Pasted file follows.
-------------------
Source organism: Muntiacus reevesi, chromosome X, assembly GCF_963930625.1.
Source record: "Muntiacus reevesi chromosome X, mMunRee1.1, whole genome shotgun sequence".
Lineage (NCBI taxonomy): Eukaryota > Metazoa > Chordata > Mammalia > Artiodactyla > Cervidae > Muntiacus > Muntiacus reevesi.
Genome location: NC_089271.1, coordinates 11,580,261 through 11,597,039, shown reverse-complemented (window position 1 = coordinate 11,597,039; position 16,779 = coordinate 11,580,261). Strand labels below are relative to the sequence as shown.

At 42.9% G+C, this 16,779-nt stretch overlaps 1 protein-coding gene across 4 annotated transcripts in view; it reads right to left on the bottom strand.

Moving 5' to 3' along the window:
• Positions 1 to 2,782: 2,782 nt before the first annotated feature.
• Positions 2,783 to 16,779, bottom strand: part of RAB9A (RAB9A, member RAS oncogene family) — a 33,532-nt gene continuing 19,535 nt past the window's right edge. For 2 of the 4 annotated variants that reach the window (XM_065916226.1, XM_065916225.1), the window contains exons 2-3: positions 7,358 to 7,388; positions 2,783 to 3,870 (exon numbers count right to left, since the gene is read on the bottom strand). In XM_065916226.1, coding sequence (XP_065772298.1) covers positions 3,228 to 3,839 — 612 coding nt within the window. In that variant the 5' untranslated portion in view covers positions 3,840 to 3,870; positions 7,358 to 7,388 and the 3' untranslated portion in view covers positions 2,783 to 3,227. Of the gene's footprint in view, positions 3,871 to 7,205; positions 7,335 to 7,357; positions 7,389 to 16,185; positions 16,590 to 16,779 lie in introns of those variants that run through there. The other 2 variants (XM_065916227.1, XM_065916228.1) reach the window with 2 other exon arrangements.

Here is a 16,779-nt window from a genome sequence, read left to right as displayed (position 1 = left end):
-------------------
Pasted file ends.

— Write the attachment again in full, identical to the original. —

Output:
Source organism: Muntiacus reevesi, chromosome X, assembly GCF_963930625.1.
Source record: "Muntiacus reevesi chromosome X, mMunRee1.1, whole genome shotgun sequence".
Lineage (NCBI taxonomy): Eukaryota > Metazoa > Chordata > Mammalia > Artiodactyla > Cervidae > Muntiacus > Muntiacus reevesi.
Genome location: NC_089271.1, coordinates 11,580,261 through 11,597,039, shown reverse-complemented (window position 1 = coordinate 11,597,039; position 16,779 = coordinate 11,580,261). Strand labels below are relative to the sequence as shown.

At 42.9% G+C, this 16,779-nt stretch overlaps 1 protein-coding gene across 4 annotated transcripts in view; it reads right to left on the bottom strand.

Moving 5' to 3' along the window:
• Positions 1 to 2,782: 2,782 nt before the first annotated feature.
• Positions 2,783 to 16,779, bottom strand: part of RAB9A (RAB9A, member RAS oncogene family) — a 33,532-nt gene continuing 19,535 nt past the window's right edge. For 2 of the 4 annotated variants that reach the window (XM_065916226.1, XM_065916225.1), the window contains exons 2-3: positions 7,358 to 7,388; positions 2,783 to 3,870 (exon numbers count right to left, since the gene is read on the bottom strand). In XM_065916226.1, coding sequence (XP_065772298.1) covers positions 3,228 to 3,839 — 612 coding nt within the window. In that variant the 5' untranslated portion in view covers positions 3,840 to 3,870; positions 7,358 to 7,388 and the 3' untranslated portion in view covers positions 2,783 to 3,227. Of the gene's footprint in view, positions 3,871 to 7,205; positions 7,335 to 7,357; positions 7,389 to 16,185; positions 16,590 to 16,779 lie in introns of those variants that run through there. The other 2 variants (XM_065916227.1, XM_065916228.1) reach the window with 2 other exon arrangements.

Here is a 16,779-nt window from a genome sequence, read left to right as displayed (position 1 = left end):